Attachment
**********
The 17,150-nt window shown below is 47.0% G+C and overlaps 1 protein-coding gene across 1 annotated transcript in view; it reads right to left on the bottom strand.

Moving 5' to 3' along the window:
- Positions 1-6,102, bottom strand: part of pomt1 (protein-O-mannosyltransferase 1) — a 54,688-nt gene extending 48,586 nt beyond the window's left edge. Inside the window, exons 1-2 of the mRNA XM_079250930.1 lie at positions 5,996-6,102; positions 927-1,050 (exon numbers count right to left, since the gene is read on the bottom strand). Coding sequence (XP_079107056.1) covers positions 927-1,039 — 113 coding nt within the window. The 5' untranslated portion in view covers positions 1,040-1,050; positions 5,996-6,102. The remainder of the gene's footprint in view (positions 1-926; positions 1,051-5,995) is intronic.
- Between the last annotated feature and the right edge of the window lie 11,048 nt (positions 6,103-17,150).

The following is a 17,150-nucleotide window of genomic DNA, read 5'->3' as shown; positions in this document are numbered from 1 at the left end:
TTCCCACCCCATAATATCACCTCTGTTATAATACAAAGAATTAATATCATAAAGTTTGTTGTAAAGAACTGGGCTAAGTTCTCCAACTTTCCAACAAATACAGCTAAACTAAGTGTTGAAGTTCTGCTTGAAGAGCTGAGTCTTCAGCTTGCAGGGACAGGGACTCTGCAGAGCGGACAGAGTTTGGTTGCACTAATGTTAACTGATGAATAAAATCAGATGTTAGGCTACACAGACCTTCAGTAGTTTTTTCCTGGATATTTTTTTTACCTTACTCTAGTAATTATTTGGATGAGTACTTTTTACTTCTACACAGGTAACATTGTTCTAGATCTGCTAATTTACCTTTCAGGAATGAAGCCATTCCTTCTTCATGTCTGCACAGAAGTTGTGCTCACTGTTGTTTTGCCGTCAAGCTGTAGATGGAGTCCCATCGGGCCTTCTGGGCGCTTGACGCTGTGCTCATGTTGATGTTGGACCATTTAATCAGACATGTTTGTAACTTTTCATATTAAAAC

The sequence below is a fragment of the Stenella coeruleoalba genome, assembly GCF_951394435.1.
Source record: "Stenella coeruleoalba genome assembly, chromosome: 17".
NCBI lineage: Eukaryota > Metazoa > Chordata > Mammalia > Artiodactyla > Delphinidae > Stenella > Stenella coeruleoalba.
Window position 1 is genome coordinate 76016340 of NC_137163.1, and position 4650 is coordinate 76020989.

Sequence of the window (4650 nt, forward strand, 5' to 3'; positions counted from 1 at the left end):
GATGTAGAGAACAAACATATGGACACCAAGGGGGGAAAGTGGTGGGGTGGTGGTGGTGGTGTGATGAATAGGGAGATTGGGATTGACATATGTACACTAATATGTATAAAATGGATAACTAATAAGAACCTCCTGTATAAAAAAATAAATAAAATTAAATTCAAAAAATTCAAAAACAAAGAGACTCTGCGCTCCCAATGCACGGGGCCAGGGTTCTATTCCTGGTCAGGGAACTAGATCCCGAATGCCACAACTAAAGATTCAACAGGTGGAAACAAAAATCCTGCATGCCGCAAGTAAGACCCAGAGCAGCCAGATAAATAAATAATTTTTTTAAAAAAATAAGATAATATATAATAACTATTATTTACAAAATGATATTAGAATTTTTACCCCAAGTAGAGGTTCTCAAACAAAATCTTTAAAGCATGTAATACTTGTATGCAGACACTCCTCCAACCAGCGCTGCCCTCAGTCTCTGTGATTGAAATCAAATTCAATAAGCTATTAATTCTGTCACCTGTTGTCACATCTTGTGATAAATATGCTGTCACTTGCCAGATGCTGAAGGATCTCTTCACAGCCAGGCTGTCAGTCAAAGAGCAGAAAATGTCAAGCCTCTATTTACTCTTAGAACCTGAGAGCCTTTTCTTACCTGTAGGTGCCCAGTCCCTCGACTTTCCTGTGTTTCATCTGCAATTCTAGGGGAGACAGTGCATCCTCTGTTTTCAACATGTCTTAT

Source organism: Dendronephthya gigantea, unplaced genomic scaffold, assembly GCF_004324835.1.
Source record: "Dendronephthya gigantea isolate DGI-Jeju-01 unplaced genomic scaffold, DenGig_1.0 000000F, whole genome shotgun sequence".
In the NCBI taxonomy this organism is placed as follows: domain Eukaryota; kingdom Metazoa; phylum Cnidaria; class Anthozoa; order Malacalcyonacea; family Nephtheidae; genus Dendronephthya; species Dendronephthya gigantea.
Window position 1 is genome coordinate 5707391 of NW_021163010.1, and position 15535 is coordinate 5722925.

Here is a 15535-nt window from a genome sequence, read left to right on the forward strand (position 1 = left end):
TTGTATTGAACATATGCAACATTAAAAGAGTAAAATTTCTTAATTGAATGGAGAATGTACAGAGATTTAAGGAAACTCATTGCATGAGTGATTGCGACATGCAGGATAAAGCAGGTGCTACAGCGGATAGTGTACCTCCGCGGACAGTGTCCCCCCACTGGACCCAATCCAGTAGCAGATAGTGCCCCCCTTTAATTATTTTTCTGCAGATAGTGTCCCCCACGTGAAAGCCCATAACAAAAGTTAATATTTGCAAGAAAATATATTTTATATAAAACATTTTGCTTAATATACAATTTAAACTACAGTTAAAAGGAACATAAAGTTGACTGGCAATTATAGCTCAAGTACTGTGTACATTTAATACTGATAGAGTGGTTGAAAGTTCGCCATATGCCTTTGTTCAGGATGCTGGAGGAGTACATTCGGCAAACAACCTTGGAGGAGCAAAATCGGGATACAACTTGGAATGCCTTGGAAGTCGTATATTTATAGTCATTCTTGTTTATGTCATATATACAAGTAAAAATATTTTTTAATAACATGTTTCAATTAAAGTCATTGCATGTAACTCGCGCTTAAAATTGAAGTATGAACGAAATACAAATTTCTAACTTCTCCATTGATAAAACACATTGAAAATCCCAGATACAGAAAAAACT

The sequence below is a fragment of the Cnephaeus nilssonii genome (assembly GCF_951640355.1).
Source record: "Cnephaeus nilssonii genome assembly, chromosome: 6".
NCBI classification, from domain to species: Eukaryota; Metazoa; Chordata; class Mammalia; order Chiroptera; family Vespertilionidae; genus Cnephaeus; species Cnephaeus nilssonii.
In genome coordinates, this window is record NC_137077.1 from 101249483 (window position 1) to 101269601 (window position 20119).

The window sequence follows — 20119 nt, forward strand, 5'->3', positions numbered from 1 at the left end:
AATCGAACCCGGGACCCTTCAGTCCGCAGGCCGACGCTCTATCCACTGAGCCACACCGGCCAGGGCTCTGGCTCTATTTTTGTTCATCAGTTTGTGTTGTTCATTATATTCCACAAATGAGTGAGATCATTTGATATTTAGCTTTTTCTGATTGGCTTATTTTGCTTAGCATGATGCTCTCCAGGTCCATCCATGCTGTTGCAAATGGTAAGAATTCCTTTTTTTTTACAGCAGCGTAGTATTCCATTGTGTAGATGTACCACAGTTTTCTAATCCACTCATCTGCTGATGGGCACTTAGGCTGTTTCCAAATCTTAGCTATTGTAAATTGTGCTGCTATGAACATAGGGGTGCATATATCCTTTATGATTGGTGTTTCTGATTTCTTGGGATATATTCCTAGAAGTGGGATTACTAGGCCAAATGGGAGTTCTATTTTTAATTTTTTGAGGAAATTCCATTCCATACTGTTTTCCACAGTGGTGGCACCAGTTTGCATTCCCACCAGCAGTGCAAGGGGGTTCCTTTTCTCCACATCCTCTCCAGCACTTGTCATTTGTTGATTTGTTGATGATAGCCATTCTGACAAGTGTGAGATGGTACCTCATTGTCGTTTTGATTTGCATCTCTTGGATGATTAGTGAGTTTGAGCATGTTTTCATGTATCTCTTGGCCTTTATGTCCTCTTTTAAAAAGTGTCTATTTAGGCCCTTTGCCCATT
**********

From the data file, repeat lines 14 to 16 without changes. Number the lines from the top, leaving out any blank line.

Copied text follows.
Source record: "Dendronephthya gigantea isolate DGI-Jeju-01 unplaced genomic scaffold, DenGig_1.0 000000F, whole genome shotgun sequence".
In the NCBI taxonomy this organism is placed as follows: domain Eukaryota; kingdom Metazoa; phylum Cnidaria; class Anthozoa; order Malacalcyonacea; family Nephtheidae; genus Dendronephthya; species Dendronephthya gigantea.
Window position 1 is genome coordinate 5707391 of NW_021163010.1, and position 15535 is coordinate 5722925.